With respect to school wise distribution of caries, the results showed that within government school children, 68.2% were having caries (P = 1.00). Within private school children, 68.2% were having caries (P = 1.00) [Table 3].

With respect to caries distribution for each category of BMI, the results showed that in underweight category, 74.4% of the children were having caries. In normal weight category, 63.7% of the children were having caries. In at risk of overweight category, 71.9% of the children were having caries. In overweight category, 74.1% of the children were having decay. In all above scenarios “P” value was 0.070 [Table 4].


   Discussion Top


Majority of the children (52.3%) belonged to normal weight category. This is in agreement with the study done by Sadeghi et al. in Iran.[11] This is also in coherence with the study done by Thippeswamy et al. in Udupi, India.[8] This is also in agreement with the study done by Prashanth et al. in India.[16]

No compelling difference in proportion of at risk of overweight/overweight among government and private school children was noted which is in coherence with the study done by Thippeswamy et al. in Udupi, India.[8] This is also in agreement with the study done by Sadeghi et al. in Iran.[11] This is probably due to the fact that the government has introduced many food and nutrition schemes for the government school children which has helped them to attain nutritional status similar to private school children.

Overall a positive correlation was found between DMFT and BMI with value of 0.040. This in coherence with the study done by Thippeswamy et al. in India.[8]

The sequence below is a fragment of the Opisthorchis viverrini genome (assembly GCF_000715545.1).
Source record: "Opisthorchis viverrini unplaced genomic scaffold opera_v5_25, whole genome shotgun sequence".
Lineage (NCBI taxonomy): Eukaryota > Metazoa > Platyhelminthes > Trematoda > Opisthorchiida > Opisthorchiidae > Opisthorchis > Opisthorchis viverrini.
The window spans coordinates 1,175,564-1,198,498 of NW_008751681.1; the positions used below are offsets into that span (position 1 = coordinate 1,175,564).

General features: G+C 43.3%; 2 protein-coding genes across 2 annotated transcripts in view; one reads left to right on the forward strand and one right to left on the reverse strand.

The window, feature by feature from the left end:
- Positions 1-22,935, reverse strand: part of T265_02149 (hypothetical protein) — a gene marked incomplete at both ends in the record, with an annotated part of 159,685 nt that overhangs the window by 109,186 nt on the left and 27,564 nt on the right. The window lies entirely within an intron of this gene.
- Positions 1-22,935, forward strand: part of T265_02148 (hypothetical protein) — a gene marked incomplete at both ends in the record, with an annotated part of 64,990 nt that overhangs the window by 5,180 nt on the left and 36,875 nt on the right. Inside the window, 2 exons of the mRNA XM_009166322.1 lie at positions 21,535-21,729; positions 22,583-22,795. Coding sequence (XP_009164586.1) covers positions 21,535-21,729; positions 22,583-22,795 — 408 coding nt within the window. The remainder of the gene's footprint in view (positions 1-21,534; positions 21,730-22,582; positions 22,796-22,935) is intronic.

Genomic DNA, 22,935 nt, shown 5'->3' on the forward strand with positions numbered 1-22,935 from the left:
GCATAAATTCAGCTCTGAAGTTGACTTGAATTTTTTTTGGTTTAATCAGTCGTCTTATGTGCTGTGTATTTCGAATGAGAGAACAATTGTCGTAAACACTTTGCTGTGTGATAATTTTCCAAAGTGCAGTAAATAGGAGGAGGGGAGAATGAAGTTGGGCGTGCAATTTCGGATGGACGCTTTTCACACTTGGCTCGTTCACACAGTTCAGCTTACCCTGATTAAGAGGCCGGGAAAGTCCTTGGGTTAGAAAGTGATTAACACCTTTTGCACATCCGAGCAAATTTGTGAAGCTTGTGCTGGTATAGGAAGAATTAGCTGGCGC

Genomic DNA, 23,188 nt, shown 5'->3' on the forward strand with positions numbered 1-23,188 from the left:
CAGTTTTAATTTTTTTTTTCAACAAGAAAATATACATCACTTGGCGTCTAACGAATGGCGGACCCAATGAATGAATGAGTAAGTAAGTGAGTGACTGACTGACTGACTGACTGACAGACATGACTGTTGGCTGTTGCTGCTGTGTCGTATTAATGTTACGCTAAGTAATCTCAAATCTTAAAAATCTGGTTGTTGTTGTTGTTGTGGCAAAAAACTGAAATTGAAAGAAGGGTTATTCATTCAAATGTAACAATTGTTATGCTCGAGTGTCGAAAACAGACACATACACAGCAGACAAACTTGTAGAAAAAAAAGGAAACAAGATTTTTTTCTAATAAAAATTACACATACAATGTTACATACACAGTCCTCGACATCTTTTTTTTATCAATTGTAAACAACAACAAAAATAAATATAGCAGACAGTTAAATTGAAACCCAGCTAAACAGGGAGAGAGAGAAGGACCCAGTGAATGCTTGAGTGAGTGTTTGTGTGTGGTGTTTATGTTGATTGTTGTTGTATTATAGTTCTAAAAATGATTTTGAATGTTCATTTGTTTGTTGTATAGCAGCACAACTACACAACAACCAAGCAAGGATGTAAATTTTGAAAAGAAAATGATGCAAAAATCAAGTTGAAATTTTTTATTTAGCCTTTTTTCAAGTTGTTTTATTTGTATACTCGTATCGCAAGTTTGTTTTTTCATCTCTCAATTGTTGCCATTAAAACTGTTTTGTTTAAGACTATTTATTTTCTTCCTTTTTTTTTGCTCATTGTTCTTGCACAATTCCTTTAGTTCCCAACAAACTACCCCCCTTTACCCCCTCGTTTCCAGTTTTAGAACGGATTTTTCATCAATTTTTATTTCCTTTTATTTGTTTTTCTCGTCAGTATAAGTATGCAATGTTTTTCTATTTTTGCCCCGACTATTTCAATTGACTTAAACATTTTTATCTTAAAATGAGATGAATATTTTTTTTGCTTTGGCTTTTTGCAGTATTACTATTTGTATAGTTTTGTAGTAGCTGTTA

With regard to the values discovered for the segment of the index in this research, bulk of the children existed in decayed and missing component which is in coherence with the study done by Narang et al. in Lucknow.[5] This demonstrates a dire need for dental treatment. In the study by Narang et al. in Lucknow,[5] only 1.17% of the children existed in the Filled component of the index which is similar to outcome obtained in our study. The divergenceamid the met and unmet needs of the community may be because of the dearth of understanding towards oral hygiene and low socioeconomic stature.

Among the underweight category. 25.6% of the children were caries free which is similar to the study by Sadeghi et al. in Iran.[11] Only a minority of the subjects in Normal weight, At risk of overweight and Overweight categories were decay free (36.3%, 28.1%and 25.9% respectively) which is coherence with the study by Sadeghi et al. in Iran.[11]

With respect to mean DMFT for each category of BMI in government school children, the mean DMFT was slightly more for overweight (1.43). This is coherence with the study done by Prashanth et al. in India.[16]

With respect to mean DMFT for each category of BMI in private school children, the mean DMFT was marginally high for At risk of overweight (1.40). This in coherence with the study done by Prashanth et al.[16]

Majority of the children were having DMFT score in range of 0–1 which is in coherence with the study conducted by Narang et al. in Lucknow.[5]


   Conclusions Top


In government schools, overweight children had more mean DMFT than other BMI category while in Private schools, At risk of overweight children had more mean DMFT than other category children. Overall a positive correlation existed amid BMI and DMFT.

Acknowledgement

All the authors would like to explicit their profoundindebtedness to all the data collectors and participants for giving consent to participate in this research.

Financial support and sponsorship

Nil.

Conflicts of interest

There are no conflicts of interest.



 
   References Top

1.